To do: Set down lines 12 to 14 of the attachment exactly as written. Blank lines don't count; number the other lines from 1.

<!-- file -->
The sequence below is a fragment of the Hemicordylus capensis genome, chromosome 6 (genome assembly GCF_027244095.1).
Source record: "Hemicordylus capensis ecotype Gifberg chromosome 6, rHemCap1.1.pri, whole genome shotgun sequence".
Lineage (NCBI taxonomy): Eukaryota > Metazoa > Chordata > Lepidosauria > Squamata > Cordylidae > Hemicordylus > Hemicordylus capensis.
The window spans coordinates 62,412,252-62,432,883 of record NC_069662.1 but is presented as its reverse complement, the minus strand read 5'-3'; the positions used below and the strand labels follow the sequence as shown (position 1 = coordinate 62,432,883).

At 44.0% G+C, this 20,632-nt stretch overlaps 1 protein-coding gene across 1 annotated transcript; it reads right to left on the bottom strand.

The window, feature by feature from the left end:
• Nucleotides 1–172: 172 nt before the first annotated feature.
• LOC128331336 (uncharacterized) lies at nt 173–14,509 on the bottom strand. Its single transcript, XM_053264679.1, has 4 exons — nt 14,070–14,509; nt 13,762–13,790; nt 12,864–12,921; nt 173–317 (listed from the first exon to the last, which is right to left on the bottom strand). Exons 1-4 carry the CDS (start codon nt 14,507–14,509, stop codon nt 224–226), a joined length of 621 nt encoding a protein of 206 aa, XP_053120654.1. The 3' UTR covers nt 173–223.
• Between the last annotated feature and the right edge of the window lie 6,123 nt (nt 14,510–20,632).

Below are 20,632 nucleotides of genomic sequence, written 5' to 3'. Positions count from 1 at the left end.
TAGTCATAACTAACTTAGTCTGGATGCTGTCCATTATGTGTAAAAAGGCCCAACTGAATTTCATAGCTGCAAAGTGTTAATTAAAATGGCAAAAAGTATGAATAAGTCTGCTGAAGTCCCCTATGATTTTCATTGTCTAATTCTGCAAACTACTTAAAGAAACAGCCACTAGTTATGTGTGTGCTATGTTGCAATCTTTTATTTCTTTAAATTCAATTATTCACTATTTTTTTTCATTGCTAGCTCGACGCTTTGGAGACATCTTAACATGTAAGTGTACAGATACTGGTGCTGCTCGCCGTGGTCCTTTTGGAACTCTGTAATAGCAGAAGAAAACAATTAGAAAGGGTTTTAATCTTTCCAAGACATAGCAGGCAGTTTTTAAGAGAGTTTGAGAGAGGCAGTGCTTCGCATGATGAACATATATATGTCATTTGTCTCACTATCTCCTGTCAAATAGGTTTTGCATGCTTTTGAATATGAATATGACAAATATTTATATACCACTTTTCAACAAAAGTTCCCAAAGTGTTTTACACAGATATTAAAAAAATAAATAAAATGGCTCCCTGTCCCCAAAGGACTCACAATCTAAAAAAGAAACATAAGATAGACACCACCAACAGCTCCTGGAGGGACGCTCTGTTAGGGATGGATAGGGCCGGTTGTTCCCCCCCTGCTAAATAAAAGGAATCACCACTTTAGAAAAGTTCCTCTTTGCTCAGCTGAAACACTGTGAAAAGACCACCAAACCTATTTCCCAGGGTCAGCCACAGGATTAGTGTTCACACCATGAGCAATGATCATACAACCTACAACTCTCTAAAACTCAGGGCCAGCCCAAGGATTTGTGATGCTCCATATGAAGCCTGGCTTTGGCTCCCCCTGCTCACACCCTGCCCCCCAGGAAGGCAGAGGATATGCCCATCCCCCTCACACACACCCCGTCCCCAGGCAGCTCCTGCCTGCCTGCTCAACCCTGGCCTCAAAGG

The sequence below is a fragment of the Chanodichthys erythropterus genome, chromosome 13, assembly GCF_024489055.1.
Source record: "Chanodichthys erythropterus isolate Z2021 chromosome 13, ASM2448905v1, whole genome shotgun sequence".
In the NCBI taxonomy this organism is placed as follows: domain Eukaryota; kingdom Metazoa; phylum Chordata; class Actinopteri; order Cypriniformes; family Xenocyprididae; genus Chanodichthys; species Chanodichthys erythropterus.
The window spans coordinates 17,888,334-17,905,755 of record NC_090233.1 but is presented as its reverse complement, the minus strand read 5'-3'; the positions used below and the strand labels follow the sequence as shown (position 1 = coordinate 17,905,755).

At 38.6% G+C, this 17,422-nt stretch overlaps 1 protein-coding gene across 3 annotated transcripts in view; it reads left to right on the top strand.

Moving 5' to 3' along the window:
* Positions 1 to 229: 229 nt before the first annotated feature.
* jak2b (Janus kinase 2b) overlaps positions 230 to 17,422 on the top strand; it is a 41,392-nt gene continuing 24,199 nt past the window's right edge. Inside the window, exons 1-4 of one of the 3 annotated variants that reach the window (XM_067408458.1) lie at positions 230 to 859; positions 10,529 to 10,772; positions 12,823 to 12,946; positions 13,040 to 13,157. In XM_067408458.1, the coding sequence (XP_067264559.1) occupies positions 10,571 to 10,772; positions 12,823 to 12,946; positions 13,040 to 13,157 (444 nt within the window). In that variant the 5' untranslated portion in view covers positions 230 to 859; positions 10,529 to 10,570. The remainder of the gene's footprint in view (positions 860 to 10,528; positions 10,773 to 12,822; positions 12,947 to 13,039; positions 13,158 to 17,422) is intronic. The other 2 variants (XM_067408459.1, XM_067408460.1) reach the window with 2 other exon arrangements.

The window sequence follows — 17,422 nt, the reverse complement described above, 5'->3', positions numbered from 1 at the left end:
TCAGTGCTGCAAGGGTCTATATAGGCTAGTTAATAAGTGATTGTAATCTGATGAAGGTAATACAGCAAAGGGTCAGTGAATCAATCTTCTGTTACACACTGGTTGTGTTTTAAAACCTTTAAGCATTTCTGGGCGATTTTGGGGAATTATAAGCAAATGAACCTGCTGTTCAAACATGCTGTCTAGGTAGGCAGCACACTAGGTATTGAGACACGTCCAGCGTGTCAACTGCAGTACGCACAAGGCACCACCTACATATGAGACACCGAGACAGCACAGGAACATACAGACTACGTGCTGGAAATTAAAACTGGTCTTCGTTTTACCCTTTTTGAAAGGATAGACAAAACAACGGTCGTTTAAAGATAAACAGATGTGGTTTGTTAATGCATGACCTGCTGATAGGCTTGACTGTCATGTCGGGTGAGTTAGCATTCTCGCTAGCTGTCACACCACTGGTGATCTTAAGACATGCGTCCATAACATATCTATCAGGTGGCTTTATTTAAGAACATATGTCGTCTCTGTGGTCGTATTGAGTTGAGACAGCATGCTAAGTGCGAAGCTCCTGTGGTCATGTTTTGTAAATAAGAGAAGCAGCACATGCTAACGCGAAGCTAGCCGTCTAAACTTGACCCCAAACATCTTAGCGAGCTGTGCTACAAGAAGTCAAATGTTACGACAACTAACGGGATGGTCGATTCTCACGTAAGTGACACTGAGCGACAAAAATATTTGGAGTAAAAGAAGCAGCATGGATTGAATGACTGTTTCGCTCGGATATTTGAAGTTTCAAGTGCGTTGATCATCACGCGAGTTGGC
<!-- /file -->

The sequence below is a fragment of the Chanodichthys erythropterus genome, chromosome 13, assembly GCF_024489055.1.
Source record: "Chanodichthys erythropterus isolate Z2021 chromosome 13, ASM2448905v1, whole genome shotgun sequence".
In the NCBI taxonomy this organism is placed as follows: domain Eukaryota; kingdom Metazoa; phylum Chordata; class Actinopteri; order Cypriniformes; family Xenocyprididae; genus Chanodichthys; species Chanodichthys erythropterus.